Learn to Love Budgeting With These 9 Expert Tips

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When you hear the word "budget," what comes to mind? If you're like most people, it probably involves looming stacks of bank statements and seeing dollar signs in your sleep. Budgeting, after all, is often associated with strict habits and even stricter rules.

But this couldn't be further from the truth. In fact, a budget is the exact opposite; it's a tool you can use to achieve financial freedom.

"Many people think of budgets as a form of restriction or punishment, where they can't enjoy their hard-earned money," says Bola Sokunbi, a certified financial education instructor, author and founder of Clever Girl Finance. "[But in reality, a budget means] you are telling your money what to do."

Consequently, budgeting can help you get out debt, prepare for emergencies and gain control of your finances. It's all about managing your money and, ultimately, achieving your financial goals.

If the idea of budgeting makes you cringe, try shifting your mindset. Look at a budget as a blueprint or map instead of an oppressive rule book. Consider budgeting as a way of making your money work for you. With this type of outlook, you'll be more likely to stay afloat as you dive into the world of budgeting.
 

Your Path to Financial Freedom


Creating a budget is a lot like adopting healthy eating habits or starting a fitness routine—it takes time to determine what works and (and doesn't work) for your preferences, lifestyle and personality.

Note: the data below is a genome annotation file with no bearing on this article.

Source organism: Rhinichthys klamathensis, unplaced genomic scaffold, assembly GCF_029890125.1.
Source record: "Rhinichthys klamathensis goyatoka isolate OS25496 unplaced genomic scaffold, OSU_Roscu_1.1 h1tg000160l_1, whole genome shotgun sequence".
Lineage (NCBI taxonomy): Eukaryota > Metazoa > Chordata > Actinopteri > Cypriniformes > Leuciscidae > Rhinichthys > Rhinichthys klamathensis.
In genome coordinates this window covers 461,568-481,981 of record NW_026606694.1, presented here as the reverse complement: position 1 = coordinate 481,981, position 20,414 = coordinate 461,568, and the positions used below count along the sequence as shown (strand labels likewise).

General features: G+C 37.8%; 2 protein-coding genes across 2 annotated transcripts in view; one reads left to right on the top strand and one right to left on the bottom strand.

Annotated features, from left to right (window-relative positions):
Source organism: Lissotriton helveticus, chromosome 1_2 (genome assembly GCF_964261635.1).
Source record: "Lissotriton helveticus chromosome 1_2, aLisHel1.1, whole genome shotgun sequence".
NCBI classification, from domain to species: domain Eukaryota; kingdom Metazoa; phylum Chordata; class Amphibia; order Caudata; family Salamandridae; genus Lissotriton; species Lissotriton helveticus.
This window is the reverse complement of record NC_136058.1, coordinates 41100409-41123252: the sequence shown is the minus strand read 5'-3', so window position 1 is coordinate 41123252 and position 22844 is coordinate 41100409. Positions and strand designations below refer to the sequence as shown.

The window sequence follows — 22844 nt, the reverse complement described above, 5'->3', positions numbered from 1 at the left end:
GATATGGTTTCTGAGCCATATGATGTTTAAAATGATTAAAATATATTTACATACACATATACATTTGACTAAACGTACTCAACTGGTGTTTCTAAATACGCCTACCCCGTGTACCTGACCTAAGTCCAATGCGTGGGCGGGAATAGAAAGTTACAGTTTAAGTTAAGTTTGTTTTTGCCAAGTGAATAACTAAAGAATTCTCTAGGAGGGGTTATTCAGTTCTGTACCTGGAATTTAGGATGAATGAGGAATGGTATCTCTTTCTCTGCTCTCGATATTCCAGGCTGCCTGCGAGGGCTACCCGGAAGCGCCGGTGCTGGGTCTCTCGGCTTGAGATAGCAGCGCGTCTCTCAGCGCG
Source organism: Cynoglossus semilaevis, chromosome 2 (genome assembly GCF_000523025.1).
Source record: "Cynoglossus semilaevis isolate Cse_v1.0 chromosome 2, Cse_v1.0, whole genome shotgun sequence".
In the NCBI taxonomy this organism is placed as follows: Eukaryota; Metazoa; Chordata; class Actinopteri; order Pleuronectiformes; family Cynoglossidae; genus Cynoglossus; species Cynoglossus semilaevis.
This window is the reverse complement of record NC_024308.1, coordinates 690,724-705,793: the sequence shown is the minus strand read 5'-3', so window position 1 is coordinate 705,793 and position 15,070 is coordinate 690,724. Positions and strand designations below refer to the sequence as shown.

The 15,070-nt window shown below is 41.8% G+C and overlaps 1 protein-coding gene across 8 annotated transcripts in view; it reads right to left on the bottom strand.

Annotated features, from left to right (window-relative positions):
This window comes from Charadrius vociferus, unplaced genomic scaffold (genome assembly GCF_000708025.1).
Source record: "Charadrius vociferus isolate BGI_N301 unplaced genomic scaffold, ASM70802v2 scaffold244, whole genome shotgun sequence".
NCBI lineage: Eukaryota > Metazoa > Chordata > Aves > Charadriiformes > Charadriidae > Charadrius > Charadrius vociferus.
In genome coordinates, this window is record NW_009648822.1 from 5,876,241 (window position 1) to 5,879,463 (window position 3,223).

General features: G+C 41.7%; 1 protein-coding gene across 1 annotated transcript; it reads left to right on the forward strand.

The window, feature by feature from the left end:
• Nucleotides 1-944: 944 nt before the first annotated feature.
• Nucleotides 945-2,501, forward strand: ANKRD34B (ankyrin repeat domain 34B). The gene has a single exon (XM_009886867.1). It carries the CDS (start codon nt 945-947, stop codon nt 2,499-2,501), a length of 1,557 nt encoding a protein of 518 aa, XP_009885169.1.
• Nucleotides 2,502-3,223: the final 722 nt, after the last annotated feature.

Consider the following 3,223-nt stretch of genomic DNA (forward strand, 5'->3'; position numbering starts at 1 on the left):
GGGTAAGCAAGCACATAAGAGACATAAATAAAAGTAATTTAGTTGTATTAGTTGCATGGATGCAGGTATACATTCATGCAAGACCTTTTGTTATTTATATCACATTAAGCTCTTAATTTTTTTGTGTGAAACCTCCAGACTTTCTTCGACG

"You have to get into the groove," says Jamila Souffrant, a certified financial education instructor, founder of Journey to Launch and host of the Journey to Launch podcast. "Give yourself some grace and [space for] adjustment, especially if you've already tried this before."

While you're at it, know that budgeting is an ever-changing practice. "[It's] not a one-time thing and you're done," shares Souffrant. "When you have a budget, it's a recurring process."

Even financial experts, including Souffrant, are always changing their budgeting approach. "The way I budget today is not the way I budgeted last year or three years ago," she says. "It's always going to change—and that's okay."

Essentially, budgeting is a life-long learning experience, and being kind to yourself will only set you up for success. Ready to get started? These nine expert-approved tips for starting a budget will set you on the path to financial bliss.

1. Determine a Goal

Ask yourself, Why do I want to make a budget? This can involve any facet of financial health, like paying off debt or building an emergency fund. It might even have multiple parts or aspects. By clarifying a reason for creating a budget, you'll have clear motivation for every move.

While there isn't a right or wrong answer, it's wise to make your goal as specific as possible. For example, instead of aiming to "save money," strive to "save $500 in five months." Adding these specific details will only strengthen the mold that shapes your budget.